If the Impala had Onstar, but not bluetooth, getting factory bluetooth is possible with 2 options:
(1) Get a Costar Bluestar and replace the Onstar module in the trunk. Since Onstar is removed, you will no longer have it.
(2) Get a Onstar module (or VCIM) on eBay or use car-part.com to locate a salvage yard – my part # was 25974806. eBay is more expensive and you can get lucky on pricing from salvage yards for around $50. When searching on car-part.com, look for “Computer box not engine > Communication, (Onstar, opt UE1) voice recognition (opt UPF)”. If you replace your Onstar module with a salvage yard one, the VIN that is programmed to it won’t match. That means Onstar won’t work, but your bluetooth should. If you REALLY want your Onstar to work, it is possible, but a long road. You can visit this GMInsideNews.com forum for examples of people that had success. You’ll also need to buy a bluetooth antenna if it didn’t come still attached. Its very short and just plugs in and is AC DELCO part # 15938939.
So if you’re looking for bluetooth that mimics factory controls and you never had Onstar, your search just got very limited. I found 2 acceptable ways to do this:
(1) A Parrot handsfree device. This integration requires some extra work to get it to work with the steering wheel controls and the controls aren’t very intuitive. You need to mount their small control panel on your dash. You can stream music through your phone’s bluetooth A2DP. You’ll also need to buy a separate wiring harness. This doesn’t help with iPod charging or RDS music display.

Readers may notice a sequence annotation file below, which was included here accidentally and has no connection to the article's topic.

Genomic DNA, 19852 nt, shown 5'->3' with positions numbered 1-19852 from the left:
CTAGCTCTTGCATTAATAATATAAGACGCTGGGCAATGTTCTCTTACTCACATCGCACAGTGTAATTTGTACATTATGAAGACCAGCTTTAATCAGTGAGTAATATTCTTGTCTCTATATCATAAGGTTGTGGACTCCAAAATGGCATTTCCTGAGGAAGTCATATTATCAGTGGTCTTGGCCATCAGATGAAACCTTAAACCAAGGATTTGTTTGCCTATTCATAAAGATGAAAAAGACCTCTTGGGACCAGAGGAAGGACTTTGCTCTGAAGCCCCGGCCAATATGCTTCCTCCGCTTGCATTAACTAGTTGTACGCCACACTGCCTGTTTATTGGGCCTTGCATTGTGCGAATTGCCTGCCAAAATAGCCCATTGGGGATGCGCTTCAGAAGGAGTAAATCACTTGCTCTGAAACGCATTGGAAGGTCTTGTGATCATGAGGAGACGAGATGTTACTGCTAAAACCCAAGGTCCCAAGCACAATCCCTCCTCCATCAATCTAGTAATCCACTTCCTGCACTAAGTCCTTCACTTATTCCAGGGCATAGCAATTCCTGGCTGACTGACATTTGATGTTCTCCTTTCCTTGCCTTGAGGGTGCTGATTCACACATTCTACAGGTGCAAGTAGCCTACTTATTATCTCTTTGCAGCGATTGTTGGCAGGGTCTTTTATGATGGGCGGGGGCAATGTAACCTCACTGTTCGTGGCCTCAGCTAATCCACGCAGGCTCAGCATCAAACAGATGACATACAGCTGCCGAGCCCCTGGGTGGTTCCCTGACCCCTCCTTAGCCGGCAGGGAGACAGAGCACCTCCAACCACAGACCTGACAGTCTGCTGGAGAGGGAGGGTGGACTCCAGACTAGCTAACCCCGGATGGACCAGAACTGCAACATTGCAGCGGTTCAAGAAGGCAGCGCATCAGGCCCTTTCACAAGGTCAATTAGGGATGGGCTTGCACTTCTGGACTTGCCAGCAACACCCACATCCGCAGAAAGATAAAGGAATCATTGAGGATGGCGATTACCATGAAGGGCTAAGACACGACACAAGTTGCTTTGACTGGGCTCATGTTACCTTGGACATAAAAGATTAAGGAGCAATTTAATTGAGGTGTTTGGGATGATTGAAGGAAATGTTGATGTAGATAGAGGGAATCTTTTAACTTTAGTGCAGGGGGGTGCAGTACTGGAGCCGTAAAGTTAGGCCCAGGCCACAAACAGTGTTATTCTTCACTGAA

(2) The route I chose was a iSimple ISGM571 module that allows for 2 types of hookups: an iPod/iPhone cord and a separate iSimple Bluetooth iPhone module. This way, I can charge and display iPod song information on the radio. The iPod is also controlled through the steering wheel controls. The bluetooth module works with all types of phones, not just iPhones – this includes A2DP streaming, however, A2DP streaming does not display song information. It works flawlessly with my Evo 4G and Galaxy S2. The microphone quality is probably a 7/10 if Onstar factory bluetooth is 10/10. The only time people have trouble hearing me is 80mph on the highway. To see it in action, watch this video:
Overall, I’m very happy with the performance of the new radio, bluetooth, and iPod control. It keeps everything as close to factory controls as possible. The only exterior item that you see is the bluetooth microphone that is mounted on the ceiling by the mirror, but I’m the only one that notices that. Being able to answer calls and control the whole system from the steering wheel controls is what I was looking for. The bluetooth reconnects automatically when I get in the car and if I’m listening to my iPod and place or receive a call, the music is paused during the call as the call comes over the speakers and automatically resumes when I hang up from the steering wheel or phone itself. The only weakness of the bluetooth is that voice commands only sometimes work because it relies on the phone’s capability. I prefer to dial directly from the phone and everything integrates automatically.
I hope you found this post helpful. It took me about a month to learn all this piecing together information about which radio to get, how Onstar works, and which aftermarket system integrates the best.